E.H.M.P.: Where can our readers listen to and or download your music?

QUIET GUNZ: They can download free tracks on my home website www.quietgunz.com. If anybody wants to support they can download via itune, amazon and most major online retailers. They can also connect with me on facebook, Instagram, twitter by looking up QuietGunz. I be off the radar like a sniper but if you holla QuietGunz you’ll find me - Jackthriller


"QuietGunz not so Quiet"

E.H.M.P.: Lets start off with the meaning of your name Quiet Gunz?

QUIET GUNZ: I’m a very laid back type of dude by nature. People always comment on how quiet I was and told me I don’t waste my words unless I have something meaningful to say. And having joined the Marines by the time I turn 18, that’s when I the gunz part kicked in. You literally live by the gun. Its like an extension of your body..You go to sleep with it, you eat with it, take it everywhere.. So I became the quiet kid who shot the loud guns. QuietGunz.. A name that symbolizes my style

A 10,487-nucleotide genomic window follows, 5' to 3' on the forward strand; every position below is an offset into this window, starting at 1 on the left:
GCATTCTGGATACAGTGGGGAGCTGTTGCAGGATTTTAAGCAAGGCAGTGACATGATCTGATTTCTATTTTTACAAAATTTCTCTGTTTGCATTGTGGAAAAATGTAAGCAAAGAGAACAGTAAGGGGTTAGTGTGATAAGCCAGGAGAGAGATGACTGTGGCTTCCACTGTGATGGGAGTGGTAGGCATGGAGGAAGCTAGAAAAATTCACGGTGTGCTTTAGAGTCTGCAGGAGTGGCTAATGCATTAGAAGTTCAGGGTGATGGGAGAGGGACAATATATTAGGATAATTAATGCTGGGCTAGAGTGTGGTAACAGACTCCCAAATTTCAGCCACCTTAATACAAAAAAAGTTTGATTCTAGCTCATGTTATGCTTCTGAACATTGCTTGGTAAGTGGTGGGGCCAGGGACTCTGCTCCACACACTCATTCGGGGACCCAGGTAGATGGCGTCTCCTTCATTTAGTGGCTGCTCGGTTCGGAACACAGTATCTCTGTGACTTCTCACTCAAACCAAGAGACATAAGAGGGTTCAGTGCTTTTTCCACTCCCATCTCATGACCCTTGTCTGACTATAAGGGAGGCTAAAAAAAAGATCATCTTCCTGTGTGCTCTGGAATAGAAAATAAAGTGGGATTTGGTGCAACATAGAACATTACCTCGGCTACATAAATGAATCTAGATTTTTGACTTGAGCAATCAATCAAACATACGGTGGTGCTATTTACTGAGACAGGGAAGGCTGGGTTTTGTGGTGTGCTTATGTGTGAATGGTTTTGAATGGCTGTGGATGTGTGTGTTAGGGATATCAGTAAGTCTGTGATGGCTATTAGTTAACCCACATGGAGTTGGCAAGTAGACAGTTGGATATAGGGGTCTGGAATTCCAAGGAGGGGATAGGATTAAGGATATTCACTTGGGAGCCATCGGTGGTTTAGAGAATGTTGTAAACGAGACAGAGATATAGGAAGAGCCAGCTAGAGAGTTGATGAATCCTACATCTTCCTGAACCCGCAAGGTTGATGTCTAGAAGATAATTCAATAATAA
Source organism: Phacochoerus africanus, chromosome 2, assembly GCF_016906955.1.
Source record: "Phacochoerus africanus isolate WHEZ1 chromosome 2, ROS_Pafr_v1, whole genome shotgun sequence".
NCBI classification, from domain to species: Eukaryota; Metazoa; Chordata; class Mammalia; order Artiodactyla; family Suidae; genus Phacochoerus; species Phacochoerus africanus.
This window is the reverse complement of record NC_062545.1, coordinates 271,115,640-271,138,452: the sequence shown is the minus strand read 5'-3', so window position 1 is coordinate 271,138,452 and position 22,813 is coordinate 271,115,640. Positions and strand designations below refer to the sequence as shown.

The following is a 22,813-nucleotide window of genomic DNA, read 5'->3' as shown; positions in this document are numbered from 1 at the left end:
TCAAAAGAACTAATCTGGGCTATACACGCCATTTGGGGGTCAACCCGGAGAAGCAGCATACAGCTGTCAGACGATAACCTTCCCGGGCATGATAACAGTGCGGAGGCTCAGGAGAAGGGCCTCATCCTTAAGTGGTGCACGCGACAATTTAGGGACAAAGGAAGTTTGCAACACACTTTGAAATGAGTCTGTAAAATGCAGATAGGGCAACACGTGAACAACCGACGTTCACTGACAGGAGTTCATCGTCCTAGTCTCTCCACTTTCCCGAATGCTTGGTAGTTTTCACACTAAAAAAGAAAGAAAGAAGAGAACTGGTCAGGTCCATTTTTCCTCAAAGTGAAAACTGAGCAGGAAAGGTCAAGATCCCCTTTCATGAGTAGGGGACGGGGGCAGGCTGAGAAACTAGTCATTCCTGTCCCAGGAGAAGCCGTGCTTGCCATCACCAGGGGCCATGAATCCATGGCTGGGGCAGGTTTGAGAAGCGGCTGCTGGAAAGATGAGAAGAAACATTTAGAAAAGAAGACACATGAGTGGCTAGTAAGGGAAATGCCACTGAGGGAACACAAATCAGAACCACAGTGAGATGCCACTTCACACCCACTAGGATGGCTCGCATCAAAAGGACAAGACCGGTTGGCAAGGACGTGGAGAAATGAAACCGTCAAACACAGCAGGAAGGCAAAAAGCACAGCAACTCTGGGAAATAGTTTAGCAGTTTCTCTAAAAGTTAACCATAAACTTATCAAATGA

E.H.M.P.: Do you consider yourself a rapper or and MC and why?



QUIET GUNZ: A rapper can get on stage, get the crowd hyped, rap and walk off the stage. He’s a rapper. An MC control the crowd and don’t necessarily need to rap. I combine both rapping & MC’ing. One thing about me when I do shows, I don’t like to bring a crowd, entourage or buses full of homies. That’s a “preset audience” that’ll rock with you even if your performance is horrible. I like to capture the audience that never heard of me. That’s the challenge and key to success in everything. Get out your confort zone, do what you’re destined to do and get judged by people who are not bias about your music.